1. Overall Assessment of Discipline Performance

The Automotive Department is doing well. The classes are filling and our corporate partners are considering expansion of current programs to include “fast track” training. Many of our students are obtaining and retaining positions in the automotive industry. Classroom and lab space however, are a major concern. The department is very limited on physical space.

Topic II: Where do we want to be?

  1. Environment Scan

According to the California labor market information web site, automotive technicians are in great demand. There is a serious shortage of qualified technicians throughout Riverside County. With a projected growth rate of 31% over the next ten years, the automotive industry offers incredible career opportunities for a new workforce. It is estimated that almost 2,000 new jobs will be created between 2002 and 2010, with an average need of about 360 technicians annually. With an average pay rate of $17.15 per hour and topping out at over $100,000 per year, automotive technicians can expect to enjoy a high paying career.

The automotive body industry is also growing at 30% over the next ten years. With a projected need for about 550 new repair and paint technicians, the auto body industry also offers incredible opportunities for new technicians. The auto body industry has an average pay rate of $15.53 per hour according to California labor market information.
The automotive and auto body industries are some of the fastest growing and fastest changing industries in the nation. The vehicle technology is changing at an almost unimaginable rate. Coupled with an aging and under qualified workforce, the industry is hiring some students before they even complete the Automotive Programs.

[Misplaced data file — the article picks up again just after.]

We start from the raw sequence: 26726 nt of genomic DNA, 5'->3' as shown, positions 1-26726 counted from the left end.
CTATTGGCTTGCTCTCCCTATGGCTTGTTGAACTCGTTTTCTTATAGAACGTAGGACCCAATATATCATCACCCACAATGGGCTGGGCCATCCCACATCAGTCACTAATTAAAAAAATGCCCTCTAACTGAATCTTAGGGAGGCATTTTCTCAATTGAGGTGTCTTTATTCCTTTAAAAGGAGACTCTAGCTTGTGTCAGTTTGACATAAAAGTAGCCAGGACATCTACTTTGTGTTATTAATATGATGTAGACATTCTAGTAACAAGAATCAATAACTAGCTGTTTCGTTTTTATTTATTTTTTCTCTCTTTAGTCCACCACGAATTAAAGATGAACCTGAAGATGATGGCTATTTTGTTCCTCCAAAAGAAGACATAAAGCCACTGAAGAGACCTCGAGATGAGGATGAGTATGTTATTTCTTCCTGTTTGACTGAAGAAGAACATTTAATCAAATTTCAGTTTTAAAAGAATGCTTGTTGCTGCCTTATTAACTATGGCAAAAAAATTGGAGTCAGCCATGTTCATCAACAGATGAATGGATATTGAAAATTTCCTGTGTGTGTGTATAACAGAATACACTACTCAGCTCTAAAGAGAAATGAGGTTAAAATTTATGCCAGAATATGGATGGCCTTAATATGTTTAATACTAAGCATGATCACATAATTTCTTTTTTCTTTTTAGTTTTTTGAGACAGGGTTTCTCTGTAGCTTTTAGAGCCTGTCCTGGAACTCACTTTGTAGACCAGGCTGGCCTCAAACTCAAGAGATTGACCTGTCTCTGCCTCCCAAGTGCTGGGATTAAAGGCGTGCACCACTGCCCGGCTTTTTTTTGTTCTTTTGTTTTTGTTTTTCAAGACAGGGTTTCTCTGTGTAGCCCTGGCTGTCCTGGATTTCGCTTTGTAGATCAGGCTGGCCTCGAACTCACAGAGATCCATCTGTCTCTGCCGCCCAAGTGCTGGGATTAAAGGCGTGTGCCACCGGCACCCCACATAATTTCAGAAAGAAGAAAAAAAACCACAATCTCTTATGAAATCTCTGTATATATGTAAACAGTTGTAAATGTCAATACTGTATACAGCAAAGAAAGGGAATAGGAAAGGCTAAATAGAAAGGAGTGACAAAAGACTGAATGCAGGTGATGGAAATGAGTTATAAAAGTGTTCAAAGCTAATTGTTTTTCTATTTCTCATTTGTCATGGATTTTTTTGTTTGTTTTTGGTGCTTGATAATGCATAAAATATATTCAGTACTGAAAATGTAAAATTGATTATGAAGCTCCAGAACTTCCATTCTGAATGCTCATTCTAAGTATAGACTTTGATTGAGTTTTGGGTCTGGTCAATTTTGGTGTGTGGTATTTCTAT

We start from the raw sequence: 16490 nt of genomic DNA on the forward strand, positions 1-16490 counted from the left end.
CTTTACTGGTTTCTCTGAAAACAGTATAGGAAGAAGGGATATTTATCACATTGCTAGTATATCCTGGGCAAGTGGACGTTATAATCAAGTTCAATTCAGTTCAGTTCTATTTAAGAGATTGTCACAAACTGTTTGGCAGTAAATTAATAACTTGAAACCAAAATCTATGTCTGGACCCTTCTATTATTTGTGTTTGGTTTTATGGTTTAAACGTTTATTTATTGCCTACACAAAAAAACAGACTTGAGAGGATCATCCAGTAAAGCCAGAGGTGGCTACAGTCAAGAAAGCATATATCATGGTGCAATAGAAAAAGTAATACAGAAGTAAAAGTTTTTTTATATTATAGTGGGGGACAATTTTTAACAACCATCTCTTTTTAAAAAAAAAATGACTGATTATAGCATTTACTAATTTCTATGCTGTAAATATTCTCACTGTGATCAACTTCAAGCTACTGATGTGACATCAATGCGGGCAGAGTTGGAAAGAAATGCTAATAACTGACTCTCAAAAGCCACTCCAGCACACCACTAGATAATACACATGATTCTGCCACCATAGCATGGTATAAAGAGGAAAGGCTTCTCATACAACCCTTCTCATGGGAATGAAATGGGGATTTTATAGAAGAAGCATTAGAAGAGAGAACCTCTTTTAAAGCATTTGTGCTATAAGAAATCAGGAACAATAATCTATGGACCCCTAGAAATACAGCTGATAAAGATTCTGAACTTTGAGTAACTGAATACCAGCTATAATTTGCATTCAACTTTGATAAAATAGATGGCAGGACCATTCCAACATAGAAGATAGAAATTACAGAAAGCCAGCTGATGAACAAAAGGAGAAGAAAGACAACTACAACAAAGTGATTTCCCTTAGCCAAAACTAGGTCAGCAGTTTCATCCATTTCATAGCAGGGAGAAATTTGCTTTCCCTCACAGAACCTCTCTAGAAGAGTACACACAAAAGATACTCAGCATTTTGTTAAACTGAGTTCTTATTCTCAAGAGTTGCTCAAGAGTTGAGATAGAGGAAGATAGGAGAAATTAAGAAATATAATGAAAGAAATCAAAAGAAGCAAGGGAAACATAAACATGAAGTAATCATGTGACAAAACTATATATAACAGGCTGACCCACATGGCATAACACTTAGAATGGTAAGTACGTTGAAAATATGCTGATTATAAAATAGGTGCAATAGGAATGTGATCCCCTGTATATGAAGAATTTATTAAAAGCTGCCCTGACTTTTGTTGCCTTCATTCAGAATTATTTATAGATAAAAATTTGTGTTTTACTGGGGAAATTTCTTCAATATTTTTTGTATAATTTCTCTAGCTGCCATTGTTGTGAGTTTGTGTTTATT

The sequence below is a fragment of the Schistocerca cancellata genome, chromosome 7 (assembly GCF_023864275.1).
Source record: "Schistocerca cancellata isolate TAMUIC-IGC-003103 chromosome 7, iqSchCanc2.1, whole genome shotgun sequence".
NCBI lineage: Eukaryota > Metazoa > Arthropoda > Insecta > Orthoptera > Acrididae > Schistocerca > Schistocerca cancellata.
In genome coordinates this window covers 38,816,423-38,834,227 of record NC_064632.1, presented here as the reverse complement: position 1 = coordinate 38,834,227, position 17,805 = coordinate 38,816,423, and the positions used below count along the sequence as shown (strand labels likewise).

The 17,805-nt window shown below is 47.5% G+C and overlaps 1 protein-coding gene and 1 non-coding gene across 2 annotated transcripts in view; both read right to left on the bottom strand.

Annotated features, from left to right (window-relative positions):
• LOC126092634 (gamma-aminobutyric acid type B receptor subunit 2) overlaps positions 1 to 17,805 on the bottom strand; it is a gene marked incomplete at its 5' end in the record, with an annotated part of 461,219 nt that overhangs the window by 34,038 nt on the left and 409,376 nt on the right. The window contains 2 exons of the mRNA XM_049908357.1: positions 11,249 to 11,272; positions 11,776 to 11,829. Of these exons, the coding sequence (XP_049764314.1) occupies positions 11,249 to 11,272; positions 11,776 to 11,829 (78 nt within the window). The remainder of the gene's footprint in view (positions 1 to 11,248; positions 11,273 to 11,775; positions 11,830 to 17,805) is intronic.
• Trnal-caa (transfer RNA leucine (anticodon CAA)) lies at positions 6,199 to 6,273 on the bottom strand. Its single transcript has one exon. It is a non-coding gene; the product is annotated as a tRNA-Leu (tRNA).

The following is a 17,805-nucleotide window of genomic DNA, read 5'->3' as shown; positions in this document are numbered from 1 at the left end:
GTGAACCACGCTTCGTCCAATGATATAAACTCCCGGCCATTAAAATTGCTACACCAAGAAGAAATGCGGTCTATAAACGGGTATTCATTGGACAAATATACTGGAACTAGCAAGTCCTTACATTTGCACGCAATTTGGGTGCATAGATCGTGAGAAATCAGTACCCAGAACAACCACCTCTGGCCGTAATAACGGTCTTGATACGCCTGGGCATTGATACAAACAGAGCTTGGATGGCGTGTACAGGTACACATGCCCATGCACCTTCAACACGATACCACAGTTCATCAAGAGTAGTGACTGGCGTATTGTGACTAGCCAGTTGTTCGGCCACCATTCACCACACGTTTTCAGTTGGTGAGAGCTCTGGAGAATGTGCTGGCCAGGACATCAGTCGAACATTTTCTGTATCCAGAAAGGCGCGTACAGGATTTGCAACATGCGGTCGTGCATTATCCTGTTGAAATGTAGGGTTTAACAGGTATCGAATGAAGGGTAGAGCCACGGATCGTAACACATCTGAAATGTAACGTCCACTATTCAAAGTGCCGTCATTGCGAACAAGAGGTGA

Additionally, hybrid and alternative fuel technology for automobiles will most certainly create more jobs and greater demands for technicians with these skills.
B. Internal Review
With the current demand for automotive technicians being so high, the Automotive Program offers classes on a rotational basis to ensure students can complete their education in two years or less. Course offerings are also rotated between day and night classes to address problems associated with students getting jobs before they finish the program. The night program in Automotive Technology has some of the highest enrollment rates of all the General Automotive Programs. Saturday classes are also offered to the students as an educational option.
Currently, the corporate automotive programs are offered only during the day. However, Ford offers an MLR (Maintenance and Light Repair) Program that offers working technicians limited certification. Toyota has also proposed a similar program which is currently in the planning stages.
The automotive field is constantly changing as new technology advances. Therefore, it is critical that faculty members continue to keep up with the industry. This presents a unique challenge. Faculty must schedule update training (offered by our corporate partners) preferably when classes are not in session. Currently we do a great job keeping our full time faculty updated. However, the Automotive Department needs to implement some mechanisms to ensure the adjunct faculty members receive the same opportunity.
Additionally, the Auto Body Program currently has no full time faculty. The full time faculty in this program retired almost ten years ago. This presents enormous problems. Without a full time faculty member, the Auto Body Program has nobody to:

1. Make equipment and budget decisions

2. Update course outlines

3. Hold advisory meetings